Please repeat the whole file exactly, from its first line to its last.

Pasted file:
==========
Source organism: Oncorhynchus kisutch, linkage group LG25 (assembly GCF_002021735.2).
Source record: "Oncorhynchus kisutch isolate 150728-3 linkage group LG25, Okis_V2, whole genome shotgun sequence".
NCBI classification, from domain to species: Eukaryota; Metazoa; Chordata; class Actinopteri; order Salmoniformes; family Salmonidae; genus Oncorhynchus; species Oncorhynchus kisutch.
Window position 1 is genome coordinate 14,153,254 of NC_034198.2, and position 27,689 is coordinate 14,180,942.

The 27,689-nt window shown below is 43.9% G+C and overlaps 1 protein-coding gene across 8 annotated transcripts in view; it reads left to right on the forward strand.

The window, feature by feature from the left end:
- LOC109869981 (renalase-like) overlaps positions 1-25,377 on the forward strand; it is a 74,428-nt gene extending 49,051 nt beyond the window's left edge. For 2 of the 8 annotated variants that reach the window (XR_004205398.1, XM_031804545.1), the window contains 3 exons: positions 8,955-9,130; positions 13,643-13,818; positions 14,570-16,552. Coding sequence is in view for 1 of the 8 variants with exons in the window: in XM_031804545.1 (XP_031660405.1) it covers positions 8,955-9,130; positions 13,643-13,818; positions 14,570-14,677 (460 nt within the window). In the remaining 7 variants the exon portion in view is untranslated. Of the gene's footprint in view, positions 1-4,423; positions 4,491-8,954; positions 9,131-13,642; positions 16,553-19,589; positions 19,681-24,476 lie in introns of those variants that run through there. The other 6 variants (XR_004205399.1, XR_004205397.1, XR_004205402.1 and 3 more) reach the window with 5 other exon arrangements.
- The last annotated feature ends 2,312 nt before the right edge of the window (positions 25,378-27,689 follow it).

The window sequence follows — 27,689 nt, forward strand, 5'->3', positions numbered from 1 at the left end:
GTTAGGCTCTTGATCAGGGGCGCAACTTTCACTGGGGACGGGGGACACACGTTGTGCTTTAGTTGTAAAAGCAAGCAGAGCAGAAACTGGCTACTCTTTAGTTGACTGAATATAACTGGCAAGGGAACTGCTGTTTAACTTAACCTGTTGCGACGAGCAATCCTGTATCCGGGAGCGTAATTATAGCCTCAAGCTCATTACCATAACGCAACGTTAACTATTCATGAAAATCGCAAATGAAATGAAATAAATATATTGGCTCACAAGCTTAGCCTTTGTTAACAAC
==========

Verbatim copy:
Source organism: Oncorhynchus kisutch, linkage group LG25 (assembly GCF_002021735.2).
Source record: "Oncorhynchus kisutch isolate 150728-3 linkage group LG25, Okis_V2, whole genome shotgun sequence".
NCBI classification, from domain to species: Eukaryota; Metazoa; Chordata; class Actinopteri; order Salmoniformes; family Salmonidae; genus Oncorhynchus; species Oncorhynchus kisutch.
Window position 1 is genome coordinate 14,153,254 of NC_034198.2, and position 27,689 is coordinate 14,180,942.

The 27,689-nt window shown below is 43.9% G+C and overlaps 1 protein-coding gene across 8 annotated transcripts in view; it reads left to right on the forward strand.

The window, feature by feature from the left end:
- LOC109869981 (renalase-like) overlaps positions 1-25,377 on the forward strand; it is a 74,428-nt gene extending 49,051 nt beyond the window's left edge. For 2 of the 8 annotated variants that reach the window (XR_004205398.1, XM_031804545.1), the window contains 3 exons: positions 8,955-9,130; positions 13,643-13,818; positions 14,570-16,552. Coding sequence is in view for 1 of the 8 variants with exons in the window: in XM_031804545.1 (XP_031660405.1) it covers positions 8,955-9,130; positions 13,643-13,818; positions 14,570-14,677 (460 nt within the window). In the remaining 7 variants the exon portion in view is untranslated. Of the gene's footprint in view, positions 1-4,423; positions 4,491-8,954; positions 9,131-13,642; positions 16,553-19,589; positions 19,681-24,476 lie in introns of those variants that run through there. The other 6 variants (XR_004205399.1, XR_004205397.1, XR_004205402.1 and 3 more) reach the window with 5 other exon arrangements.
- The last annotated feature ends 2,312 nt before the right edge of the window (positions 25,378-27,689 follow it).

The window sequence follows — 27,689 nt, forward strand, 5'->3', positions numbered from 1 at the left end:
GTTAGGCTCTTGATCAGGGGCGCAACTTTCACTGGGGACGGGGGACACACGTTGTGCTTTAGTTGTAAAAGCAAGCAGAGCAGAAACTGGCTACTCTTTAGTTGACTGAATATAACTGGCAAGGGAACTGCTGTTTAACTTAACCTGTTGCGACGAGCAATCCTGTATCCGGGAGCGTAATTATAGCCTCAAGCTCATTACCATAACGCAACGTTAACTATTCATGAAAATCGCAAATGAAATGAAATAAATATATTGGCTCACAAGCTTAGCCTTTGTTAACAAC